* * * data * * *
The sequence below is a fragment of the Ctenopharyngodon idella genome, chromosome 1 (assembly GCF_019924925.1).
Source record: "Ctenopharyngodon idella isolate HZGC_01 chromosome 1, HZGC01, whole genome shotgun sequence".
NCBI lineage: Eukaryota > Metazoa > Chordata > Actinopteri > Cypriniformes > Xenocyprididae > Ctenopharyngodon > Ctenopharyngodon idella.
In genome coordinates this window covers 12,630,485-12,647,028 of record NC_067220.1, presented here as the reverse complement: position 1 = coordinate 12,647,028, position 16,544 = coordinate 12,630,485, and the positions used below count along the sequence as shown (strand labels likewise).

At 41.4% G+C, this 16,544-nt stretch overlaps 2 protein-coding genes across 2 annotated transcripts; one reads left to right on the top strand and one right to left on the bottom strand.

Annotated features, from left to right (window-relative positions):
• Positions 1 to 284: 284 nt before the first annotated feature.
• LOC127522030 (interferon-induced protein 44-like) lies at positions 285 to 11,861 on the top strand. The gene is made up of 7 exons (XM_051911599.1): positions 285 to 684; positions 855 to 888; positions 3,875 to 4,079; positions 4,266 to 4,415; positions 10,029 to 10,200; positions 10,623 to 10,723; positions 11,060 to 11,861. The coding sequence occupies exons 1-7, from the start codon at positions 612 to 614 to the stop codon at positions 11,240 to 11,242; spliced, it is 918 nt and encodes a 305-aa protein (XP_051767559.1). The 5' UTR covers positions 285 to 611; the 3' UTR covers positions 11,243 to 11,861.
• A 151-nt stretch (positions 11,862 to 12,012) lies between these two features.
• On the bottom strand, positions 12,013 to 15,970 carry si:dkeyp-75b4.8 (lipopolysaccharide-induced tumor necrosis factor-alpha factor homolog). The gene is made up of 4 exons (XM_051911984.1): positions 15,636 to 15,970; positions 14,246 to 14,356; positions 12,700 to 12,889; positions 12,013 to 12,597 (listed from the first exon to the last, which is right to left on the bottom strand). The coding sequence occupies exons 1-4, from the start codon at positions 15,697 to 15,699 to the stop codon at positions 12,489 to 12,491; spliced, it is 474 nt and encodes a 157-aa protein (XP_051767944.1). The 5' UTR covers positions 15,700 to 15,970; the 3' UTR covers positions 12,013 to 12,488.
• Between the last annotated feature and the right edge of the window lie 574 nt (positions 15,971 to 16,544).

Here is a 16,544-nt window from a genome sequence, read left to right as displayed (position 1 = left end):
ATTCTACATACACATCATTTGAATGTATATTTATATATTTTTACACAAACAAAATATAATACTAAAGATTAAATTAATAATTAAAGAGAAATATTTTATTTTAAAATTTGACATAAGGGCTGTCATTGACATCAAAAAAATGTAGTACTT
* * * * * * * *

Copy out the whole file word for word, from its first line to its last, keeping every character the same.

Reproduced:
The sequence below is a fragment of the Ctenopharyngodon idella genome, chromosome 1 (assembly GCF_019924925.1).
Source record: "Ctenopharyngodon idella isolate HZGC_01 chromosome 1, HZGC01, whole genome shotgun sequence".
NCBI lineage: Eukaryota > Metazoa > Chordata > Actinopteri > Cypriniformes > Xenocyprididae > Ctenopharyngodon > Ctenopharyngodon idella.
In genome coordinates this window covers 12,630,485-12,647,028 of record NC_067220.1, presented here as the reverse complement: position 1 = coordinate 12,647,028, position 16,544 = coordinate 12,630,485, and the positions used below count along the sequence as shown (strand labels likewise).

At 41.4% G+C, this 16,544-nt stretch overlaps 2 protein-coding genes across 2 annotated transcripts; one reads left to right on the top strand and one right to left on the bottom strand.

Annotated features, from left to right (window-relative positions):
• Positions 1 to 284: 284 nt before the first annotated feature.
• LOC127522030 (interferon-induced protein 44-like) lies at positions 285 to 11,861 on the top strand. The gene is made up of 7 exons (XM_051911599.1): positions 285 to 684; positions 855 to 888; positions 3,875 to 4,079; positions 4,266 to 4,415; positions 10,029 to 10,200; positions 10,623 to 10,723; positions 11,060 to 11,861. The coding sequence occupies exons 1-7, from the start codon at positions 612 to 614 to the stop codon at positions 11,240 to 11,242; spliced, it is 918 nt and encodes a 305-aa protein (XP_051767559.1). The 5' UTR covers positions 285 to 611; the 3' UTR covers positions 11,243 to 11,861.
• A 151-nt stretch (positions 11,862 to 12,012) lies between these two features.
• On the bottom strand, positions 12,013 to 15,970 carry si:dkeyp-75b4.8 (lipopolysaccharide-induced tumor necrosis factor-alpha factor homolog). The gene is made up of 4 exons (XM_051911984.1): positions 15,636 to 15,970; positions 14,246 to 14,356; positions 12,700 to 12,889; positions 12,013 to 12,597 (listed from the first exon to the last, which is right to left on the bottom strand). The coding sequence occupies exons 1-4, from the start codon at positions 15,697 to 15,699 to the stop codon at positions 12,489 to 12,491; spliced, it is 474 nt and encodes a 157-aa protein (XP_051767944.1). The 5' UTR covers positions 15,700 to 15,970; the 3' UTR covers positions 12,013 to 12,488.
• Between the last annotated feature and the right edge of the window lie 574 nt (positions 15,971 to 16,544).

Here is a 16,544-nt window from a genome sequence, read left to right as displayed (position 1 = left end):
ATTCTACATACACATCATTTGAATGTATATTTATATATTTTTACACAAACAAAATATAATACTAAAGATTAAATTAATAATTAAAGAGAAATATTTTATTTTAAAATTTGACATAAGGGCTGTCATTGACATCAAAAAAATGTAGTACTT